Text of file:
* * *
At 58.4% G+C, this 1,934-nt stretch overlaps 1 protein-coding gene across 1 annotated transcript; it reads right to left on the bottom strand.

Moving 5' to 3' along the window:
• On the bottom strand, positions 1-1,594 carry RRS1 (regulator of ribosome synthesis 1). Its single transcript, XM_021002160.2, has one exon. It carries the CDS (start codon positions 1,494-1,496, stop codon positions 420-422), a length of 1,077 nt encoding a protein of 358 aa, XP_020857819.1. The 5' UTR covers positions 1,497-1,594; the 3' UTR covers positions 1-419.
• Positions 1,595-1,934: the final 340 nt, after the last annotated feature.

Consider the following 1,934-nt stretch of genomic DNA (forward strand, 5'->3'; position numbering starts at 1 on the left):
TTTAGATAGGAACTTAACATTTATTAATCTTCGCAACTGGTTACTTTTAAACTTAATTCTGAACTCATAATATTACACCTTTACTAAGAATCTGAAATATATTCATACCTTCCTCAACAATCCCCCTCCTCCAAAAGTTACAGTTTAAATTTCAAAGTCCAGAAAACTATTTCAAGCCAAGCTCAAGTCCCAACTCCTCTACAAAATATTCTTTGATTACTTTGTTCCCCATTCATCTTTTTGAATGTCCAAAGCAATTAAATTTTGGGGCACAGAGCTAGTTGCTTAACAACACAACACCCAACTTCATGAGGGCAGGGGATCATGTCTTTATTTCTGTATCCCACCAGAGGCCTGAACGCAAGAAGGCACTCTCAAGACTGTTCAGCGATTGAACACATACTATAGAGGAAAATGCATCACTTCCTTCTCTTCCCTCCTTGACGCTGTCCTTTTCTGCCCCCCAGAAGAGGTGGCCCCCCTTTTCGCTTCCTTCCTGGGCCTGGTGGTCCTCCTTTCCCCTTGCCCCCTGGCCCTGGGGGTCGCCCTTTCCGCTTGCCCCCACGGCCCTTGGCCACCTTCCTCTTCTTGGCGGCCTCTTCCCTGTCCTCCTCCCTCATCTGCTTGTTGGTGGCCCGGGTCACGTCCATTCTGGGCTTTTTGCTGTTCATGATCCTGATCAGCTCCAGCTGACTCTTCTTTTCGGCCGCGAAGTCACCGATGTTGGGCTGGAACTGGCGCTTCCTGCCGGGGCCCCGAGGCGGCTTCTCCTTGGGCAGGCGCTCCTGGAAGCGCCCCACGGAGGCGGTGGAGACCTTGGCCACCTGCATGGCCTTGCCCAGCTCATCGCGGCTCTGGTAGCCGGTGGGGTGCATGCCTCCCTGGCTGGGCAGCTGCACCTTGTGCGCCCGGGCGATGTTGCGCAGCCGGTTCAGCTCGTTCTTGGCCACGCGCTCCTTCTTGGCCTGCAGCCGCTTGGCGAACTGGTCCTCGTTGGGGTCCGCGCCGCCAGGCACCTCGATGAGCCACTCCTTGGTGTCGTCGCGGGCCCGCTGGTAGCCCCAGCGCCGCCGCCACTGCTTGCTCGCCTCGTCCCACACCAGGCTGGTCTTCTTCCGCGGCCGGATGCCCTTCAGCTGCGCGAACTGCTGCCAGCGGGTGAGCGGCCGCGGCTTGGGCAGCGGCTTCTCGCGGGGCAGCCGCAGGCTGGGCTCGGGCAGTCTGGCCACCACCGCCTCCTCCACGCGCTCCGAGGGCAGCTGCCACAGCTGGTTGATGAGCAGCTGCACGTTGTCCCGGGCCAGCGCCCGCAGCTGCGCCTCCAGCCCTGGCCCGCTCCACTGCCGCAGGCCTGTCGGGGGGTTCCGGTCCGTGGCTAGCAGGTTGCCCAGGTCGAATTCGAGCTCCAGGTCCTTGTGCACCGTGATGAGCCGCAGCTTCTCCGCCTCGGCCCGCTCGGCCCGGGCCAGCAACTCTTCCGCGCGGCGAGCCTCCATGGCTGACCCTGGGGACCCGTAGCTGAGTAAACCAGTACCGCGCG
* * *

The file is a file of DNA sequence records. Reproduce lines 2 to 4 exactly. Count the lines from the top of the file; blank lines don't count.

Moving 5' to 3' along the window:
• On the bottom strand, positions 1-1,594 carry RRS1 (regulator of ribosome synthesis 1). Its single transcript, XM_021002160.2, has one exon. It carries the CDS (start codon positions 1,494-1,496, stop codon positions 420-422), a length of 1,077 nt encoding a protein of 358 aa, XP_020857819.1. The 5' UTR covers positions 1,497-1,594; the 3' UTR covers positions 1-419.
• Positions 1,595-1,934: the final 340 nt, after the last annotated feature.